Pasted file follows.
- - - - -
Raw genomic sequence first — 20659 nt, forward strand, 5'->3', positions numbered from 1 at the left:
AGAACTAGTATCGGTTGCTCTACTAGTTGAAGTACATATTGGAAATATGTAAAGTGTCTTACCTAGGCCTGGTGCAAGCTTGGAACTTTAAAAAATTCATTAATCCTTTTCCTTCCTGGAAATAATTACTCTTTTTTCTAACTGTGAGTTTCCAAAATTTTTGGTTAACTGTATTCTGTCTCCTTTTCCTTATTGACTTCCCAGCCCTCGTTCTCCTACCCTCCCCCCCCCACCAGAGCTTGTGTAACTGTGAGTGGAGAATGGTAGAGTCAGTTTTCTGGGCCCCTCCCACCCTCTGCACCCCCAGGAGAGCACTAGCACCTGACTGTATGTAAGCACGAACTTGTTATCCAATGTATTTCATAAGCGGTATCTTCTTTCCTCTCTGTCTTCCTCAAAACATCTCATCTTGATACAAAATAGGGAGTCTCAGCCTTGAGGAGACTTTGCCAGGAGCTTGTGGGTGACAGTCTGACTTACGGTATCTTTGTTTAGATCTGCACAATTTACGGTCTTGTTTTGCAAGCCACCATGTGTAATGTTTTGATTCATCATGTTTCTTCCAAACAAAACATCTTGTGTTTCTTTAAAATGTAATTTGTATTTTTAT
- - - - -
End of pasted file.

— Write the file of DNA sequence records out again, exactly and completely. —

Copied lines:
Raw genomic sequence first — 20659 nt, forward strand, 5'->3', positions numbered from 1 at the left:
AGAACTAGTATCGGTTGCTCTACTAGTTGAAGTACATATTGGAAATATGTAAAGTGTCTTACCTAGGCCTGGTGCAAGCTTGGAACTTTAAAAAATTCATTAATCCTTTTCCTTCCTGGAAATAATTACTCTTTTTTCTAACTGTGAGTTTCCAAAATTTTTGGTTAACTGTATTCTGTCTCCTTTTCCTTATTGACTTCCCAGCCCTCGTTCTCCTACCCTCCCCCCCCCACCAGAGCTTGTGTAACTGTGAGTGGAGAATGGTAGAGTCAGTTTTCTGGGCCCCTCCCACCCTCTGCACCCCCAGGAGAGCACTAGCACCTGACTGTATGTAAGCACGAACTTGTTATCCAATGTATTTCATAAGCGGTATCTTCTTTCCTCTCTGTCTTCCTCAAAACATCTCATCTTGATACAAAATAGGGAGTCTCAGCCTTGAGGAGACTTTGCCAGGAGCTTGTGGGTGACAGTCTGACTTACGGTATCTTTGTTTAGATCTGCACAATTTACGGTCTTGTTTTGCAAGCCACCATGTGTAATGTTTTGATTCATCATGTTTCTTCCAAACAAAACATCTTGTGTTTCTTTAAAATGTAATTTGTATTTTTAT